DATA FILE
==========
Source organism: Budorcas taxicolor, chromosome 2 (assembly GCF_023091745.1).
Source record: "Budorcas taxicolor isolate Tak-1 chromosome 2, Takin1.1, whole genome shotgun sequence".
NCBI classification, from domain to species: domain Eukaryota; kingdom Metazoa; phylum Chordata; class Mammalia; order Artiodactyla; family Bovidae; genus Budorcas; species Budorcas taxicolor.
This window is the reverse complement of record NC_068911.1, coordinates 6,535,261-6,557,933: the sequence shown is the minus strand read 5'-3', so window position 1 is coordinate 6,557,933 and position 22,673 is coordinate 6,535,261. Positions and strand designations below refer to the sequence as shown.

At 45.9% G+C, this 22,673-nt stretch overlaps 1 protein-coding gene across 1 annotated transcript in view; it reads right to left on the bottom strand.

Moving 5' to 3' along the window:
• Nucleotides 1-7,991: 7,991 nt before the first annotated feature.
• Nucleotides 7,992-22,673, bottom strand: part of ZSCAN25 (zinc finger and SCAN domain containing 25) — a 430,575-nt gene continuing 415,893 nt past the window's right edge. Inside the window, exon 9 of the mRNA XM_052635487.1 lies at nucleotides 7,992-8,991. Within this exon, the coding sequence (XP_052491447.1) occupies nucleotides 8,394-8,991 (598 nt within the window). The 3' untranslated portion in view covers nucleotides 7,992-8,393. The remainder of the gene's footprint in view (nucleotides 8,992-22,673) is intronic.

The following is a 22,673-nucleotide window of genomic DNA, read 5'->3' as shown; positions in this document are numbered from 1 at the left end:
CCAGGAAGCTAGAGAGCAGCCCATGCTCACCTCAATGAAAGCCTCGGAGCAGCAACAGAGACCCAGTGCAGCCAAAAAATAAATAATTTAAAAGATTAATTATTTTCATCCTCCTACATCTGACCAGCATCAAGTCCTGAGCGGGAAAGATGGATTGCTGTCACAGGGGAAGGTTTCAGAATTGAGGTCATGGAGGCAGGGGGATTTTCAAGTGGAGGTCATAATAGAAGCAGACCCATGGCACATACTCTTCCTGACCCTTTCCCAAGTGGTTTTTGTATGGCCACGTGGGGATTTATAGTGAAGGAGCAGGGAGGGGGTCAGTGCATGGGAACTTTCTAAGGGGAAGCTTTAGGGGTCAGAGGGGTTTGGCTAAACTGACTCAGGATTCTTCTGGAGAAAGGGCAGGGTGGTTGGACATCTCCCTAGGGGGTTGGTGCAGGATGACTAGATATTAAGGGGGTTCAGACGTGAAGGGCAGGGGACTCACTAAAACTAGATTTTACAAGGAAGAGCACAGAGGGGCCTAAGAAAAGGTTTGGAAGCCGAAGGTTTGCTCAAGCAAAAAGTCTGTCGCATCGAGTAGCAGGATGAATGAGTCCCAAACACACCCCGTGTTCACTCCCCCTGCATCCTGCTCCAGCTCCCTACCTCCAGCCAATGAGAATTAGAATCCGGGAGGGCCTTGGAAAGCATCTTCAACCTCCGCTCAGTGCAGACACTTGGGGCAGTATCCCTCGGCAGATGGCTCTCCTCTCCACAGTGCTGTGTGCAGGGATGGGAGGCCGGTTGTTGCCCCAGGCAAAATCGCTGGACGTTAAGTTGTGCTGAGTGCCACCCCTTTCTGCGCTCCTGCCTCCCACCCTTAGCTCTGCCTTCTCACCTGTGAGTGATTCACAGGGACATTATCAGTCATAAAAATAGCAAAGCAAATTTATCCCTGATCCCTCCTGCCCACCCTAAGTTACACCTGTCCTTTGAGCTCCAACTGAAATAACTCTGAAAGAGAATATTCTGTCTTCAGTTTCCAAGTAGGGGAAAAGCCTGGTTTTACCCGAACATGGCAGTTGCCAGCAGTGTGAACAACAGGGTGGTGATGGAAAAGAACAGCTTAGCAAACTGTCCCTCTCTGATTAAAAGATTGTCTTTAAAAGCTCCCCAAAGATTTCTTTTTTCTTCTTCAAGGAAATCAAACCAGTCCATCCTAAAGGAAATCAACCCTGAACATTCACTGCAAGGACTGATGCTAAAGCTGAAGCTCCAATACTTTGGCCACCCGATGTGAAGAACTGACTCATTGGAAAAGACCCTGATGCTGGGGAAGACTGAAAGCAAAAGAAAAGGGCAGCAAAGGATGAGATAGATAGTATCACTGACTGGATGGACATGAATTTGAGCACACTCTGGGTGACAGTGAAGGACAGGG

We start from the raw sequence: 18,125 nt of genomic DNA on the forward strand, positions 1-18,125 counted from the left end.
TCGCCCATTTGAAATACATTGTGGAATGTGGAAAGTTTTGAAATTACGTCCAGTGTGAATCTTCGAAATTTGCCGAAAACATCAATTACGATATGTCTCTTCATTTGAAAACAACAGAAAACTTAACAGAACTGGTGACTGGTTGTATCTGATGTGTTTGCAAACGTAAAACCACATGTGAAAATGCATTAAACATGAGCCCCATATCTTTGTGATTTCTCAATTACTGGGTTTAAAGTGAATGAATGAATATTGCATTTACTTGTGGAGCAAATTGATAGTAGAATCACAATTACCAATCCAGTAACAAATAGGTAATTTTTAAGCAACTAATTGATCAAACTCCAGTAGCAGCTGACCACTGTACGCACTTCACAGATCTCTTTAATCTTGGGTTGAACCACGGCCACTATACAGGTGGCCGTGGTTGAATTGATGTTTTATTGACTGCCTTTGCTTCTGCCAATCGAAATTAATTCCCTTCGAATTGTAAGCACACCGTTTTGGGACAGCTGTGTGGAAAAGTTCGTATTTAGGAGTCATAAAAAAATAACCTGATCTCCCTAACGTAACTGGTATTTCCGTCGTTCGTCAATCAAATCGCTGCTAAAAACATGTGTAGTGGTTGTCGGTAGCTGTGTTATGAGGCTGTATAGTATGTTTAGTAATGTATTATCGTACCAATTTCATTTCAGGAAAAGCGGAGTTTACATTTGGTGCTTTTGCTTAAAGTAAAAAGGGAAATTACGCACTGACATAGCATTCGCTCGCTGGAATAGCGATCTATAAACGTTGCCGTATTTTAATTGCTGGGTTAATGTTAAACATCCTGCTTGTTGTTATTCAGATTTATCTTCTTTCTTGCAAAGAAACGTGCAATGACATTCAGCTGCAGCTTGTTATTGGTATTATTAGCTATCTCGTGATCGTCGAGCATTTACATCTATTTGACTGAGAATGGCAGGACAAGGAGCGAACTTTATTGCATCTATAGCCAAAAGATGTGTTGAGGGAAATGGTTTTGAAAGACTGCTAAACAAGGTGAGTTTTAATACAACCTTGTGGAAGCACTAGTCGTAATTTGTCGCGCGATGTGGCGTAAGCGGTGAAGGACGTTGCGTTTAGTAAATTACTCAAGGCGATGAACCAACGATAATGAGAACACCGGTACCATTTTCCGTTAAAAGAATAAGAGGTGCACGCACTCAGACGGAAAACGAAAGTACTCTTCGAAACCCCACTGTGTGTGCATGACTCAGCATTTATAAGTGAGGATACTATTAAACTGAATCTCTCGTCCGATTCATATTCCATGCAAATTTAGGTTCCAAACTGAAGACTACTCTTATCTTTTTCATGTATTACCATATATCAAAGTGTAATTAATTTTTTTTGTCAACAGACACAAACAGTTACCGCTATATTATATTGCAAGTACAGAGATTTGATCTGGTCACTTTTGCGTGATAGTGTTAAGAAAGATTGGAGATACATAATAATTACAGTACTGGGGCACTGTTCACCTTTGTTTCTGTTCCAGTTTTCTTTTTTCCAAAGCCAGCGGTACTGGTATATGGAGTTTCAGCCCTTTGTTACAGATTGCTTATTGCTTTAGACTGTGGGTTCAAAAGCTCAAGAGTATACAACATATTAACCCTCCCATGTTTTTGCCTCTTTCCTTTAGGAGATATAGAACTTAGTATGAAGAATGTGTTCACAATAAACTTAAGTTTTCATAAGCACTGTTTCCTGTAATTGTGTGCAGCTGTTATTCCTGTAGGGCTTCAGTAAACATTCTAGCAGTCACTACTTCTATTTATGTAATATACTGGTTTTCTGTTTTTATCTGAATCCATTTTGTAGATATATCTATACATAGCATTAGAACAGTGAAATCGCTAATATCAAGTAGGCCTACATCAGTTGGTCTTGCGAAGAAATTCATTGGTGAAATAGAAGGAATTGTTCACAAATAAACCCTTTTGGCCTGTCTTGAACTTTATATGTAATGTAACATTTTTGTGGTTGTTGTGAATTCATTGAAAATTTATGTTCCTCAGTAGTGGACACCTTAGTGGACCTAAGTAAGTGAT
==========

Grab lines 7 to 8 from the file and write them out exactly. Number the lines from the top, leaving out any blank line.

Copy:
• Nucleotides 1-7,991: 7,991 nt before the first annotated feature.
• Nucleotides 7,992-22,673, bottom strand: part of ZSCAN25 (zinc finger and SCAN domain containing 25) — a 430,575-nt gene continuing 415,893 nt past the window's right edge. Inside the window, exon 9 of the mRNA XM_052635487.1 lies at nucleotides 7,992-8,991. Within this exon, the coding sequence (XP_052491447.1) occupies nucleotides 8,394-8,991 (598 nt within the window). The 3' untranslated portion in view covers nucleotides 7,992-8,393. The remainder of the gene's footprint in view (nucleotides 8,992-22,673) is intronic.